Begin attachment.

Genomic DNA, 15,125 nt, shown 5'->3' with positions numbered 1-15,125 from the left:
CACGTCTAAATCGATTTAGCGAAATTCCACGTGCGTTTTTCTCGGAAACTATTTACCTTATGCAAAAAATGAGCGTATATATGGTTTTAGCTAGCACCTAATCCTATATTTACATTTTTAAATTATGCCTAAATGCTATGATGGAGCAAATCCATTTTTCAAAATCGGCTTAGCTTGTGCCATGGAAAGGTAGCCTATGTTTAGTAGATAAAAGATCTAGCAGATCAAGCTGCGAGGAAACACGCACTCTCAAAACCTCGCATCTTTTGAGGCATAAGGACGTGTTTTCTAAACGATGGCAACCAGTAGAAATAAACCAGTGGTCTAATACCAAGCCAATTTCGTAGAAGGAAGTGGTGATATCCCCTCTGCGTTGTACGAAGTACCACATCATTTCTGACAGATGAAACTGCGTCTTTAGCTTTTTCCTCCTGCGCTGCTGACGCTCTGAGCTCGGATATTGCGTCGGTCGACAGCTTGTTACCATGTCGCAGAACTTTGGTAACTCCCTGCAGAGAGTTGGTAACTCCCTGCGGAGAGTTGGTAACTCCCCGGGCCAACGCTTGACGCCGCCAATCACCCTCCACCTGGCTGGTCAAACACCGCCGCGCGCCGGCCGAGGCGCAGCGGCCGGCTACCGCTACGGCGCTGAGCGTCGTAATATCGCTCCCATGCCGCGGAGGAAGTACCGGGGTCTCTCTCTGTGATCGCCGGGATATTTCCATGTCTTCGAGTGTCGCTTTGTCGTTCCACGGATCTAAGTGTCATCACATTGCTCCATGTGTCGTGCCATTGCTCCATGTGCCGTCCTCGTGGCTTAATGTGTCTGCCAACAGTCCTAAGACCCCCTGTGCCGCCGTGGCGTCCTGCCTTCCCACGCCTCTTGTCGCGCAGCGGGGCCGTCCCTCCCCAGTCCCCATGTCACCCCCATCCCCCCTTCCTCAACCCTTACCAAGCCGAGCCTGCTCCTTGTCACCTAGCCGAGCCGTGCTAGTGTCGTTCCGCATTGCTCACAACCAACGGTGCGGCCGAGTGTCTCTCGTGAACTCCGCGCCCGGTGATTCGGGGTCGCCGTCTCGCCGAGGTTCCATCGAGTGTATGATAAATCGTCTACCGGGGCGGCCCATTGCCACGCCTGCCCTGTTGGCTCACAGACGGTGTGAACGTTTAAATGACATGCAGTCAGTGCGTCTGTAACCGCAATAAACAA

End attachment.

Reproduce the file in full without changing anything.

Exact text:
Genomic DNA, 15,125 nt, shown 5'->3' with positions numbered 1-15,125 from the left:
CACGTCTAAATCGATTTAGCGAAATTCCACGTGCGTTTTTCTCGGAAACTATTTACCTTATGCAAAAAATGAGCGTATATATGGTTTTAGCTAGCACCTAATCCTATATTTACATTTTTAAATTATGCCTAAATGCTATGATGGAGCAAATCCATTTTTCAAAATCGGCTTAGCTTGTGCCATGGAAAGGTAGCCTATGTTTAGTAGATAAAAGATCTAGCAGATCAAGCTGCGAGGAAACACGCACTCTCAAAACCTCGCATCTTTTGAGGCATAAGGACGTGTTTTCTAAACGATGGCAACCAGTAGAAATAAACCAGTGGTCTAATACCAAGCCAATTTCGTAGAAGGAAGTGGTGATATCCCCTCTGCGTTGTACGAAGTACCACATCATTTCTGACAGATGAAACTGCGTCTTTAGCTTTTTCCTCCTGCGCTGCTGACGCTCTGAGCTCGGATATTGCGTCGGTCGACAGCTTGTTACCATGTCGCAGAACTTTGGTAACTCCCTGCAGAGAGTTGGTAACTCCCTGCGGAGAGTTGGTAACTCCCCGGGCCAACGCTTGACGCCGCCAATCACCCTCCACCTGGCTGGTCAAACACCGCCGCGCGCCGGCCGAGGCGCAGCGGCCGGCTACCGCTACGGCGCTGAGCGTCGTAATATCGCTCCCATGCCGCGGAGGAAGTACCGGGGTCTCTCTCTGTGATCGCCGGGATATTTCCATGTCTTCGAGTGTCGCTTTGTCGTTCCACGGATCTAAGTGTCATCACATTGCTCCATGTGTCGTGCCATTGCTCCATGTGCCGTCCTCGTGGCTTAATGTGTCTGCCAACAGTCCTAAGACCCCCTGTGCCGCCGTGGCGTCCTGCCTTCCCACGCCTCTTGTCGCGCAGCGGGGCCGTCCCTCCCCAGTCCCCATGTCACCCCCATCCCCCCTTCCTCAACCCTTACCAAGCCGAGCCTGCTCCTTGTCACCTAGCCGAGCCGTGCTAGTGTCGTTCCGCATTGCTCACAACCAACGGTGCGGCCGAGTGTCTCTCGTGAACTCCGCGCCCGGTGATTCGGGGTCGCCGTCTCGCCGAGGTTCCATCGAGTGTATGATAAATCGTCTACCGGGGCGGCCCATTGCCACGCCTGCCCTGTTGGCTCACAGACGGTGTGAACGTTTAAATGACATGCAGTCAGTGCGTCTGTAACCGCAATAAACAA